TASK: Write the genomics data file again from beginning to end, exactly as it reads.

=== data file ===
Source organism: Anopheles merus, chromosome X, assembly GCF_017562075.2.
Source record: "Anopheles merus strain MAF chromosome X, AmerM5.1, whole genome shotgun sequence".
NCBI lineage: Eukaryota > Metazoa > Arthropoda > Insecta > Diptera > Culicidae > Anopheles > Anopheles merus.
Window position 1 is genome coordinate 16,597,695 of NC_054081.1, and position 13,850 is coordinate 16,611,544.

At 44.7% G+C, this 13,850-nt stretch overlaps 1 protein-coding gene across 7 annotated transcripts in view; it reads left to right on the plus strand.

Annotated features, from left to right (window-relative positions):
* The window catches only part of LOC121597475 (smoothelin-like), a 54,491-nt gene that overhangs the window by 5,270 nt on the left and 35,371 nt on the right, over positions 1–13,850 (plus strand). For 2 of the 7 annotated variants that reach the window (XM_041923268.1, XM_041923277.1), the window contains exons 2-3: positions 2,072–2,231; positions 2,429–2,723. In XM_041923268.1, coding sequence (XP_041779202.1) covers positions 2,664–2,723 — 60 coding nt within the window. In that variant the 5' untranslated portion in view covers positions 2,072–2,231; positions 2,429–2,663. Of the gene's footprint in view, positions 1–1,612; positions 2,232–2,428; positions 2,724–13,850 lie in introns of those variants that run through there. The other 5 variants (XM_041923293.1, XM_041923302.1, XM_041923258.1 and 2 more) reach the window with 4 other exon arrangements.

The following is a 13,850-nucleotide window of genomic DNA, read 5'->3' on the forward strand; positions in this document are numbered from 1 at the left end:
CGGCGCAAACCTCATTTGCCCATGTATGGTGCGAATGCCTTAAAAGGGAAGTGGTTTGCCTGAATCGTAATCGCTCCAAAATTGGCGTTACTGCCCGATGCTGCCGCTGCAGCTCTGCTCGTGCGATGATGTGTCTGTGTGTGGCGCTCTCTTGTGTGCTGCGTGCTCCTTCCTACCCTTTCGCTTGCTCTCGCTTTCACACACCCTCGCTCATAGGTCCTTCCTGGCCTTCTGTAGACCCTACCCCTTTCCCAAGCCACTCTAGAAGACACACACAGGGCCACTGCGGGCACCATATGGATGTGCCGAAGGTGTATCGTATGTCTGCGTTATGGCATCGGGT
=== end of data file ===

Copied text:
Source organism: Anopheles merus, chromosome X, assembly GCF_017562075.2.
Source record: "Anopheles merus strain MAF chromosome X, AmerM5.1, whole genome shotgun sequence".
NCBI lineage: Eukaryota > Metazoa > Arthropoda > Insecta > Diptera > Culicidae > Anopheles > Anopheles merus.
Window position 1 is genome coordinate 16,597,695 of NC_054081.1, and position 13,850 is coordinate 16,611,544.

At 44.7% G+C, this 13,850-nt stretch overlaps 1 protein-coding gene across 7 annotated transcripts in view; it reads left to right on the plus strand.

Annotated features, from left to right (window-relative positions):
* The window catches only part of LOC121597475 (smoothelin-like), a 54,491-nt gene that overhangs the window by 5,270 nt on the left and 35,371 nt on the right, over positions 1–13,850 (plus strand). For 2 of the 7 annotated variants that reach the window (XM_041923268.1, XM_041923277.1), the window contains exons 2-3: positions 2,072–2,231; positions 2,429–2,723. In XM_041923268.1, coding sequence (XP_041779202.1) covers positions 2,664–2,723 — 60 coding nt within the window. In that variant the 5' untranslated portion in view covers positions 2,072–2,231; positions 2,429–2,663. Of the gene's footprint in view, positions 1–1,612; positions 2,232–2,428; positions 2,724–13,850 lie in introns of those variants that run through there. The other 5 variants (XM_041923293.1, XM_041923302.1, XM_041923258.1 and 2 more) reach the window with 4 other exon arrangements.

The following is a 13,850-nucleotide window of genomic DNA, read 5'->3' on the forward strand; positions in this document are numbered from 1 at the left end:
CGGCGCAAACCTCATTTGCCCATGTATGGTGCGAATGCCTTAAAAGGGAAGTGGTTTGCCTGAATCGTAATCGCTCCAAAATTGGCGTTACTGCCCGATGCTGCCGCTGCAGCTCTGCTCGTGCGATGATGTGTCTGTGTGTGGCGCTCTCTTGTGTGCTGCGTGCTCCTTCCTACCCTTTCGCTTGCTCTCGCTTTCACACACCCTCGCTCATAGGTCCTTCCTGGCCTTCTGTAGACCCTACCCCTTTCCCAAGCCACTCTAGAAGACACACACAGGGCCACTGCGGGCACCATATGGATGTGCCGAAGGTGTATCGTATGTCTGCGTTATGGCATCGGGT